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AWSJ: Politics May Be Blocking RHB's Plan
By Chris Prystay

7/2/2001 2:44 am Wed

[RHB kini sedang dihantui masalah apabila dirasuk oleh orang yang bermasalah. Keadaan ekonomi yang semakin genting menyebabkan poket para kroni semakin runcing dan mereka akan berbuat apa saja untuk mengepam dana ketembolok mereka.

Untung dan rugi orang lain belakang kira - malah mereka sanggup menelan dan membakar bank atau membunuh orang asalkan hutang berjuta-juta mereka tidak diketahui sesiapa. RHB kini menjadi mangsa satu permainan koporat yang tentunya akan berakhir dengan ramai pihak yang tersiksa. Siapa mereka nanti jika tidak rakyat juga.
- Editor

Source: The Asian Wall Street Journal

5th February 2001

Heard In Malaysia:

Politics May Be Blocking RHB's Plan

By CRIS PRYSTAY Staff Reporter

KUALA LUMPUR -- Fears that politics may be trumping business logic prompted some analysts to lower their recommendations on RHB Capital, and helped cap a nine-day rally on Kuala Lumpur's stock exchange.

The Ministry of Finance threw a surprise spanner into RHB Group's restructuring plans Friday when it rejected a proposal by RHB Capital to pay a 38% premium to buy back shares that its subsidiary, RHB Bank, had issued to Malaysia's national bank restructuring agency in 1999.

Analysts suspect the move may be a ploy to wrest control of Malaysia's third-largest bank from a businessman out of favor with the ruling United Malays National Organization. It also may leave RHB Capital's shareholders in the lurch.

If the restructuring agency, Danamodal Nasional, keeps and converts the shares, the finance ministry would control the second-largest block of stock in RHB Bank through a 30% stake now held by state-owned investment vehicle Khazanah Nasional, plus a stake of about 14% that Danamodal would hold.

At the same time, RHB Capital's existing 70% stake in its subsidiary would be diluted to 56% if the shares are converted, leaving investors with a smaller exposure to the growth potential of unlisted RHB Bank, one of 10 so-called anchor banks that will emerge upon the completion of a government-mandated finance-sector consolidation plan under way.

"If you look at this from a commercial aspect, it really doesn't make sense, firstly given Danamodal's temporary role and secondly, the premium they offered," says Tan Pye Sen, a bank analyst at J.P. Morgan in Kuala Lumpur. "The market was under the impression that when banks turned a corner and were in a position to repay their loans, Danamodal would take it and get out of the business."

A person close to Danamodal says the agency was "comfortable with the price" RHB Capital offered. The finance ministry, which declined to respond to faxed questions, hasn't issued a statement explaining why it refused to let RHB Capital buy the shares from Danamodal, a temporary agency set up to recapitalize Malaysia's banks after the economic crisis. Several investment banks downgraded the stock Monday to a hold or sell from a buy. RHB Capital's shares shed 3.1%.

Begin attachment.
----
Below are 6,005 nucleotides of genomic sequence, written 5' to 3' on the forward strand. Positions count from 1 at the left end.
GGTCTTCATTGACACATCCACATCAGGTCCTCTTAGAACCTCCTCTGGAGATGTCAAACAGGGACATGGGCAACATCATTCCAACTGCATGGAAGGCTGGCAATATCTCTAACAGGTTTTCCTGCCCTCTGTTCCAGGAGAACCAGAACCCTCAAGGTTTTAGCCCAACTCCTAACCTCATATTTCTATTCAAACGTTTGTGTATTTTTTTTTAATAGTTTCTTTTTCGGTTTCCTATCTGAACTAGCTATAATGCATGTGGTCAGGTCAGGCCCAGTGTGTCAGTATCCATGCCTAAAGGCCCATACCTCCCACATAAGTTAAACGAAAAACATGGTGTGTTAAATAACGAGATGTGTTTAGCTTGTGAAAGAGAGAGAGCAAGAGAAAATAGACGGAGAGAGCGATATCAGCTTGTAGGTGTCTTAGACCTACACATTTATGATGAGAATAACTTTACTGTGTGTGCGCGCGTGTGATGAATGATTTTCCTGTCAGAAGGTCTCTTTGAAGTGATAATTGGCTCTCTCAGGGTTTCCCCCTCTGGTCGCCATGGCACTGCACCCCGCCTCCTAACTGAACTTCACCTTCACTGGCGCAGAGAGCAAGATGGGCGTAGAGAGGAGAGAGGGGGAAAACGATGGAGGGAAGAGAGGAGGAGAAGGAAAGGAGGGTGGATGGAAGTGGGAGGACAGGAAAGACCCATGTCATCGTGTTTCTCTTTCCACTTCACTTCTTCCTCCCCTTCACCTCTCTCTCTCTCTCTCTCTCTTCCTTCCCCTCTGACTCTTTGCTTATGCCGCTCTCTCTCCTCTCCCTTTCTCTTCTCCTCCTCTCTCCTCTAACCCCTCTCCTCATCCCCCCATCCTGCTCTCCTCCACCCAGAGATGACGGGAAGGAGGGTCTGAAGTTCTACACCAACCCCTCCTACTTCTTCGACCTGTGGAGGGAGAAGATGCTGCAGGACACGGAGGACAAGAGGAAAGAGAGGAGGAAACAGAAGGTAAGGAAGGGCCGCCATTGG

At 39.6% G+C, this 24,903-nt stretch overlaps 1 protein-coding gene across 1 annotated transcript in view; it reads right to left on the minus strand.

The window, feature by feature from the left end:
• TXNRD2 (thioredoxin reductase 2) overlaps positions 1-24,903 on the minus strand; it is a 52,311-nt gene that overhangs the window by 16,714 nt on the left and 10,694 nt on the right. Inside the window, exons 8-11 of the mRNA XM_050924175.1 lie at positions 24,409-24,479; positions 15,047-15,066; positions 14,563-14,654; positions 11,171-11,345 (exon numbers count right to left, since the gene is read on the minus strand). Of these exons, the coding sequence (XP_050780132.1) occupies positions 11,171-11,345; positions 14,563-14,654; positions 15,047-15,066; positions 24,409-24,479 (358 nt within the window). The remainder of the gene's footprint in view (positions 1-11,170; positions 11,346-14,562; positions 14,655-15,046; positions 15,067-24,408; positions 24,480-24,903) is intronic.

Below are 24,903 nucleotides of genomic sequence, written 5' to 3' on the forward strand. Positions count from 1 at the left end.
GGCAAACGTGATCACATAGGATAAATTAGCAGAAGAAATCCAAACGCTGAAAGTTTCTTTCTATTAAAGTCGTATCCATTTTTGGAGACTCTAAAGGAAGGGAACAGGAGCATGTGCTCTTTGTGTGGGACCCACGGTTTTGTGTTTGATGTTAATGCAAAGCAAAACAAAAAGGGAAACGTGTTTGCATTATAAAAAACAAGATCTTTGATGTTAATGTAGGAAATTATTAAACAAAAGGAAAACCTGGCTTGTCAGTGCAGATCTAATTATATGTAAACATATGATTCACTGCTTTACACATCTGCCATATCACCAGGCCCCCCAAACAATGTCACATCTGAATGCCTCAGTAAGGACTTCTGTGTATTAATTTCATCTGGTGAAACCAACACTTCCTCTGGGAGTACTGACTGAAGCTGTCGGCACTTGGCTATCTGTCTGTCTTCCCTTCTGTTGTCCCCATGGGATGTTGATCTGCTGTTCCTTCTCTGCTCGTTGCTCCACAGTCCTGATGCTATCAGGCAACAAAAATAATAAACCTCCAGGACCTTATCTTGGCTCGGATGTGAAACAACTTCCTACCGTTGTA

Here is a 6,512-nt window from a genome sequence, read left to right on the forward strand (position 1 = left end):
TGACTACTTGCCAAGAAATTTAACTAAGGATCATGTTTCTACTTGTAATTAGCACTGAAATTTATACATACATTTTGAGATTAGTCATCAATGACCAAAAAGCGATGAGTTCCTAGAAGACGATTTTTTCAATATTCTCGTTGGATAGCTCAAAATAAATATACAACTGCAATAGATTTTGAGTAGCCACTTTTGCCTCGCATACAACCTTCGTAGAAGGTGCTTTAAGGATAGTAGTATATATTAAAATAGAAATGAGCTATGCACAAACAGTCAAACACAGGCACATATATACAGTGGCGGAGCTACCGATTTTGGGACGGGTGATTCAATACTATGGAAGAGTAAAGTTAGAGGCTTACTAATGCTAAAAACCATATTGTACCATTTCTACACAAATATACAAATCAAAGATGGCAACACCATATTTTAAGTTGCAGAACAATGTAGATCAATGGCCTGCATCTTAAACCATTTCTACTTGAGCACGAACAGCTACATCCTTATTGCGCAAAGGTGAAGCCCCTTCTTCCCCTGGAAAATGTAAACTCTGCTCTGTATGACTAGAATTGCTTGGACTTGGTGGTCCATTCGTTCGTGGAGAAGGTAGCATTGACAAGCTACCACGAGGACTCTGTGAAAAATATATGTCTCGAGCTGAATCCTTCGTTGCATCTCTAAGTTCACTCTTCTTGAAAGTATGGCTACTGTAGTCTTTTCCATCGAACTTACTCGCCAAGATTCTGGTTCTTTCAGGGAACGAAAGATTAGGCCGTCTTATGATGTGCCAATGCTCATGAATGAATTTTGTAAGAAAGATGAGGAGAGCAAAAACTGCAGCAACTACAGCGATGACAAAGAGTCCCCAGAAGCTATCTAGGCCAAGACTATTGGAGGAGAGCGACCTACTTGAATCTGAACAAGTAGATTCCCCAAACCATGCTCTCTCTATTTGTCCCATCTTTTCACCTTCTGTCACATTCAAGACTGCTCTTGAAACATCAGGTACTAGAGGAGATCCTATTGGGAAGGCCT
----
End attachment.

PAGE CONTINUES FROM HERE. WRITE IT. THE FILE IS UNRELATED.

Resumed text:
Analysts widely believe the move was designed to thwart RHB's chairman, Rashid Hussain, once close to the ruling party but whose relations with the finance ministry have chilled since the economic crisis, and say it could derail Tan Sri Rashid's plans to list RHB Bank. Analysts say it is unlikely Tan Sri Rashid would proceed with a listing if the government were to hold on to any large stake in the bank.

Tan Sri Rashid controls 7.6% of RHB Bank through a 55% stake in RHB Capital, which, in turn, is held by his 24%-owned investment-holding company, Rashid Hussain.

Tan Sri Rashid ran into problems last year when Malaysian Resources Corp., which holds a 22.7% stake in Rashid Hussain, attempted to block RHB Bank's plan to make the acquisitions necessary to garner anchor-bank status. A few months prior, Malaysian Resources had undergone a management makeover and several associates of Finance Minister Daim Zainuddin joined the company.

"They don't want Tan Sri Rashid holding on to the No. 3 bank. Otherwise, I just don't see any other logical explanation. From a taxpayer's point of view, this (the offer) is a great deal," says a bank analyst at a U.S.-based brokerage firm.

In a statement issued to the Kuala Lumpur Stock Exchange Friday, RHB Capital said it will abort a proposed 650 million ringgit ($171 million) bond issue intended to pay for Danamodal's preference shares. The 730 million ringgit it raised through its restructuring efforts that also had been earmarked for the share buyback will now be used to reduce existing bank borrowings, according to the statement. The RHB Group in September announced its proposal to pay 1.38 billion ringgit for the one billion ringgit of RHB Bank irredeemable noncumulative preference shares held by Danamodal, as part of its bank merger restructuring plan.

Some analysts reckon that the government may have blocked the share purchase to keep RHB from issuing more bonds to finance its existing debts. But others say that passing the debt from taxpayers to market investors is an entirely acceptable move, especially given RHB Bank's future position as an anchor bank.

"It doesn't make sense. It seems the government wants to hold on to the stake at the expense of taxpayers," said an analyst at a U.S. investment bank. "This doesn't do much for corporate governance."